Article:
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Little Fingers of Love: A Dedication to Young Piano Students

Audrey's love for piano began at age six. She's a professional pianist for cruises, hotels and community events. Teaching is her passion..

Two sisters having their weekly lesson.

Two sisters having their weekly lesson.

Dedicated to All The Little Fingers That Have Played Upon My Piano

Just look at those little fingers capturing music with the touch of the piano. What a sight to behold! After 45 years of teaching, nothing excites me more than a smile coming from the face of a child when they accomplish the final step for learning a song. A child's introduction to music can cast a major influence on them for the rest of their lives. Whether they are beginners or masters of the pianoforte, each one finds their way to my heart.

Children are very special. They come to me with a beautiful innocence and trust. To think that these little minds and hands will be molded, with my help, is humbling. I want their self-esteem to grow with each lesson. I make sure that the guidance that I provide for them is filled with praise for each small effort. Criticism is not part of my teaching plan. Instead, I creatively guide each one to correction, gently and patiently, praising them all the way.

My poem is a dedication and appreciation for all the years of pure joy that has come my way through teaching piano.

I Teach Because I Love Music and People

With one of my former students, Kristen Metzenger, now a graduate of a prestigeous music school in Nashville, Tn.

With one of my former students, Kristen Metzenger, now a graduate of a prestigeous music school in Nashville, Tn.

In my studio ready to welcome the day's piano students.

In my studio ready to welcome the day's piano students.

Little Fingers of Love

Little fingers at the piano exploring musical sounds

Eager to learn and ready to play, with a joy which knows no bounds

Little eyes so wide with wonder waiting for a song

A simple little melody to last their whole life long

Little ears that listen to every word I say

And for just a moment, I feel like a queen for a day

Little lips that count out loud to get the rhythm right

And ‘though it isn’t easy, they try with all their might

Little hearts so pure and sweet in every girl and boy

Beat to the music all your life and bring you peace and joy

A time will come when I'll not be a teacher and friend

But remember this, and never forget, I'll love you to the end

Thank you for the little fingers, little eyes and ears

Little lips and little hearts to give me joy for years

Little thank you’s from my heart for all you’ve taught me too

Little lessons to be learned and all because of you

Little ones, this is my way, of letting you all know

Your music is a part of me wherever I will go

Little faces stay with me in every star above

Always to remember, you’ve filled my heart with love

Little Lessons I Have Learned

Children have the wonderful ability to find joy all around them. Even the most non-significant thing can become interesting and playful through a child's imagination. They are willing and ready to try new things.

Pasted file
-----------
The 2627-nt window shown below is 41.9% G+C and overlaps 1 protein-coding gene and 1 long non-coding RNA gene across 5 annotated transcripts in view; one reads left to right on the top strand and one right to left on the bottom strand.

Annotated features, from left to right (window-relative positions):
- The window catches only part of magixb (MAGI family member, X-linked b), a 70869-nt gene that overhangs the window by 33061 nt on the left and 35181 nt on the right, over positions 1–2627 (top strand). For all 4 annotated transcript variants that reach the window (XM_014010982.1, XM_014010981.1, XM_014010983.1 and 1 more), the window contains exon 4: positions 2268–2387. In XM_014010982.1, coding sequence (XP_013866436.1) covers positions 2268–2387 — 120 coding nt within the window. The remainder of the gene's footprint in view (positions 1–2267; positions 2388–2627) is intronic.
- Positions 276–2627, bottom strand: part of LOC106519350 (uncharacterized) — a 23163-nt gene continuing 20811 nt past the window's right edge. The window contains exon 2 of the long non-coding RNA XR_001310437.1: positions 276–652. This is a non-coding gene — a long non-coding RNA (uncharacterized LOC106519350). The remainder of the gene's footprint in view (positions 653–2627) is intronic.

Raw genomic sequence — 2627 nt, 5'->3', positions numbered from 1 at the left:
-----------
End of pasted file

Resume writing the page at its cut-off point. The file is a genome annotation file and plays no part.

I've had the privilege and joy of learning from these precious children through teaching piano and voice. These are a few little lessons I have learned:

  • Remember to laugh every day.
  • Play outside when weather permits.
  • Don't be afraid to try new things.
  • Love yourself unconditionally.
  • Learn to find wonder in small things.
  • Forgive yourself and others.
  • It's okay to openly express myself.
  • Pay attention to my needs.
  • Try new things and experiences.
  • Be curious and ask more questions.
  • Do what makes you happy.
  • Learn something new each day.
  • Be Brave. If you fail, try again. If you fall, get back up with even more determination.

Never to Old to Live Your Dream

Phyllis, age 90, learns to play piano for the first time.

Phyllis, age 90, learns to play piano for the first time.

Thanks to Teachers

So often, we show gratitude, as parents, to those teachers who dedicate their lives teaching children. And we should. They put in hours of preparation, studying, and planning. They show up, rain or shine, day after day, to a classroom full of faces, from every type of background. And we should be grateful. They more than earn every underpaid dollar they make.

My background includes years of teaching music in classrooms with students ranging from ages 17 to 90. The photo above shows Phyllis, age 90, starting beginning lessons with me at age 90. This lady is as sharp as they come.

In Conclusion

We are all teachers to some degree. Whether we are parents, siblings, mentors, teachers or otherwise. We have an opportunity to teach every day. We can even teach by example and in fact many times this is the best way to get a lesson across.

As we teach other people, we are also learning. Oftentimes, the learning process is so automatic, we fail to realize that we are, indeed, learning and growing.

Children are far smarter than we realize. Their brains are more active then they will ever be again. They discover and then they master what they discover. Children need to feel loved and they will through the way they are touched, through an approving glance and hearing the words "I love you." Spending quality time with a child reassures them that they are important to you.

When we are open to the possibility of learning from others, regardless of the age, many of our own questions are answered. Our brains are stimulated as we assemble new knowledge. Often what we learn isn't new, first-time knowledge, it's a gentle reminder of what we already know but have failed to remember.

I'm forever grateful for every little lesson I've learned from others, especially those young, eager, little ones, eager to play my piano.


© 2010 Audrey Hunt

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